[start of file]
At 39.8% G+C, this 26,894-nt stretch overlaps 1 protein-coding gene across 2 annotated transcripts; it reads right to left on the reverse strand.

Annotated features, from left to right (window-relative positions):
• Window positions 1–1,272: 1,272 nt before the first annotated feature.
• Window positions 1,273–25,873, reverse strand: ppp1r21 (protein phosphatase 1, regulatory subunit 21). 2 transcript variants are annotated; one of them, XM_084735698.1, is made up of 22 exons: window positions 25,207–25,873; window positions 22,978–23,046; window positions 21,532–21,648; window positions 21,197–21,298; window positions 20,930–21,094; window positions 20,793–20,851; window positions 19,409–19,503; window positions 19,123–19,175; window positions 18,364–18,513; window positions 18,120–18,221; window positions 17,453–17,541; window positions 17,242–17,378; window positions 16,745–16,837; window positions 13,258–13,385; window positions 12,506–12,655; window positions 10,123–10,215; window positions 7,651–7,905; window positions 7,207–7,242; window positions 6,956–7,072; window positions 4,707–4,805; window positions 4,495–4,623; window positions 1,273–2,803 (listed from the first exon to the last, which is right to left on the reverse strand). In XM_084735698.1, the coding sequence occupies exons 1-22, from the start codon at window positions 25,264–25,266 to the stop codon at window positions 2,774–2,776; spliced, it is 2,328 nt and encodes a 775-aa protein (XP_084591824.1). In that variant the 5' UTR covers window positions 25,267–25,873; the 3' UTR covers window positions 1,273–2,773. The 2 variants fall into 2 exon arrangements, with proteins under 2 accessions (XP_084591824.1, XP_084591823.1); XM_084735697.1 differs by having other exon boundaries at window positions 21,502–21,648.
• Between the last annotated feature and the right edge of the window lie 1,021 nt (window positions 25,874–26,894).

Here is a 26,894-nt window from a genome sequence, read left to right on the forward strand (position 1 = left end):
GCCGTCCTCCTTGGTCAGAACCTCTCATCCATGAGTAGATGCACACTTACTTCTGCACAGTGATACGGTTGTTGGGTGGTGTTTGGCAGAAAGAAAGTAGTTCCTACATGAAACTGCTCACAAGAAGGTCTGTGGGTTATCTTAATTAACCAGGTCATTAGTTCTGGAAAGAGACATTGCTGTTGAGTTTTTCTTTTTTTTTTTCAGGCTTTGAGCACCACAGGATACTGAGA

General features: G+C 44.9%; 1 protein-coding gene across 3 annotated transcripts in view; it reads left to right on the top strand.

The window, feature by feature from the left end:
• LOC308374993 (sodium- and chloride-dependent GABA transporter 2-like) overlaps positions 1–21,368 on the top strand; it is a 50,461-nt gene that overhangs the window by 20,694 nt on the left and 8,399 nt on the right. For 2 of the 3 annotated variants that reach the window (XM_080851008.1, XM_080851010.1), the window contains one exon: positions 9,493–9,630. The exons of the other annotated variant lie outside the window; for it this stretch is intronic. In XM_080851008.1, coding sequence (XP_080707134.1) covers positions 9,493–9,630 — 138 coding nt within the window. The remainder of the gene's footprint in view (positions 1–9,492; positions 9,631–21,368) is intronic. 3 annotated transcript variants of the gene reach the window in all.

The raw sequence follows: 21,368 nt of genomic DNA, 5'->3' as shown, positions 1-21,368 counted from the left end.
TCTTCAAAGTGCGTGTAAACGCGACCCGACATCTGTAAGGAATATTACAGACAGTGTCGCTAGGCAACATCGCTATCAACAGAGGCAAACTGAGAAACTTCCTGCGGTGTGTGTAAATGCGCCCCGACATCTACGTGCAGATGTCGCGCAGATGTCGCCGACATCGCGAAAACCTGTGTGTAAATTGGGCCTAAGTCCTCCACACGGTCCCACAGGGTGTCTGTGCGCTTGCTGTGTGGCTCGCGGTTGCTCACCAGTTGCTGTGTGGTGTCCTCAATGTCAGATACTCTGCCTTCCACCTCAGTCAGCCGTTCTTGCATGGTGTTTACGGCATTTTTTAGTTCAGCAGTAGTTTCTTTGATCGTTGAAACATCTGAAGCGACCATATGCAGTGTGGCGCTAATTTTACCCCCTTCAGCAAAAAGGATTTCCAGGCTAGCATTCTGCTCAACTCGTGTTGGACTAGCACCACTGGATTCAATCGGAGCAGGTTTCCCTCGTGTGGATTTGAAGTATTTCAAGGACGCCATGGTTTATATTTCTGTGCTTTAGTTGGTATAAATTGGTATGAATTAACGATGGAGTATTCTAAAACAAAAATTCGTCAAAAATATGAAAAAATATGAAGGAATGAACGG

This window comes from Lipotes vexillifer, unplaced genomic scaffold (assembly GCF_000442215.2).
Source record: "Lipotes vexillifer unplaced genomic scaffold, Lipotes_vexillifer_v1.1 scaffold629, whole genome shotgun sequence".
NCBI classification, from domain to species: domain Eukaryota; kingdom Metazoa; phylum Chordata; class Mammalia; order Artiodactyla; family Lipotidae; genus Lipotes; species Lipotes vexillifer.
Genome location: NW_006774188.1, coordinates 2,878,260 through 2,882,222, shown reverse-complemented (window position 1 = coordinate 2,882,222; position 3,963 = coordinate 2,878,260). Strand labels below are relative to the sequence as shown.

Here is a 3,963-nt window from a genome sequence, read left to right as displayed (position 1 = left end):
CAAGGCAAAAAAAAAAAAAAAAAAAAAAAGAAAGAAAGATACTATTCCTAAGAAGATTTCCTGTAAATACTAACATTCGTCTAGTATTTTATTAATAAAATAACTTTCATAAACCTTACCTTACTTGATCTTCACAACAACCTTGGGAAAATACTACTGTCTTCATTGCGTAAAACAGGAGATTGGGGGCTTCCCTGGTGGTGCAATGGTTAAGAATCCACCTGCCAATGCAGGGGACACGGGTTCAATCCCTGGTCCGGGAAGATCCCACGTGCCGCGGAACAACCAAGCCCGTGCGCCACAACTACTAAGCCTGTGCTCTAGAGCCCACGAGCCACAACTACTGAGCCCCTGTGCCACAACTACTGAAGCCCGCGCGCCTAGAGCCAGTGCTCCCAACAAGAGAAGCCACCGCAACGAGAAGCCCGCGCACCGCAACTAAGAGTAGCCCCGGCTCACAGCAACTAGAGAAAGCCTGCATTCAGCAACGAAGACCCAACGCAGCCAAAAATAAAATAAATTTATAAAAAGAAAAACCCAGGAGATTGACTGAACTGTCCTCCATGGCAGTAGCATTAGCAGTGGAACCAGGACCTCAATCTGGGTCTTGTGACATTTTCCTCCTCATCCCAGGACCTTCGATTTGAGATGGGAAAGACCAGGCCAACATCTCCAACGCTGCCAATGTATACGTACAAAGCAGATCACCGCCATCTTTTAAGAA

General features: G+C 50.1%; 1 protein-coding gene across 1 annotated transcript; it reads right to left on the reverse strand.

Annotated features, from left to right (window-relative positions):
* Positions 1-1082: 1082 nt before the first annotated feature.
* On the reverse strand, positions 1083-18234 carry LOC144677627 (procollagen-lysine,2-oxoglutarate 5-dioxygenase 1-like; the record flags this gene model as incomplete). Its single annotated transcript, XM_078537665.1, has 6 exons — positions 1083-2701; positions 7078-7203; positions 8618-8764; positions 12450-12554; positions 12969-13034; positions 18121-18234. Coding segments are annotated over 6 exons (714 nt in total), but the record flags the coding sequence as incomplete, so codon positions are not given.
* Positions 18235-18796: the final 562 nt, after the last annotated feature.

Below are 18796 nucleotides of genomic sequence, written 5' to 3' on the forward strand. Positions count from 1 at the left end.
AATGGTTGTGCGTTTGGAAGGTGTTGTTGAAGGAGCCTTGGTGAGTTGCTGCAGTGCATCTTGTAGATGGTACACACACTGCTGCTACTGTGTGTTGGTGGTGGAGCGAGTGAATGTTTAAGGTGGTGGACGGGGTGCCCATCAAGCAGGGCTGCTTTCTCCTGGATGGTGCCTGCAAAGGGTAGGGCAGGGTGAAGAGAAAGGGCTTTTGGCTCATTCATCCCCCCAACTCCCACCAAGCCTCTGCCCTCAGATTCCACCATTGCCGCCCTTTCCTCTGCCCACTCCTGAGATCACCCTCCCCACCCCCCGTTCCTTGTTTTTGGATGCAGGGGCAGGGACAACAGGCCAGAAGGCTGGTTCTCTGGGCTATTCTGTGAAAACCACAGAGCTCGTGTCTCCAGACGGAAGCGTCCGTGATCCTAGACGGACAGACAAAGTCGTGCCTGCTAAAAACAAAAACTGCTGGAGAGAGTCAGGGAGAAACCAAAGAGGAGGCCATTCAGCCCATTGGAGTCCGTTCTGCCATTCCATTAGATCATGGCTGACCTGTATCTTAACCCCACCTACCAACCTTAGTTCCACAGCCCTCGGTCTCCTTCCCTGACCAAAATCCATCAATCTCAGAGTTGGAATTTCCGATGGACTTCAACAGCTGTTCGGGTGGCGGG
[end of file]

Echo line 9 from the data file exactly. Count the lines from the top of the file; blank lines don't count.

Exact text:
The window, feature by feature from the left end: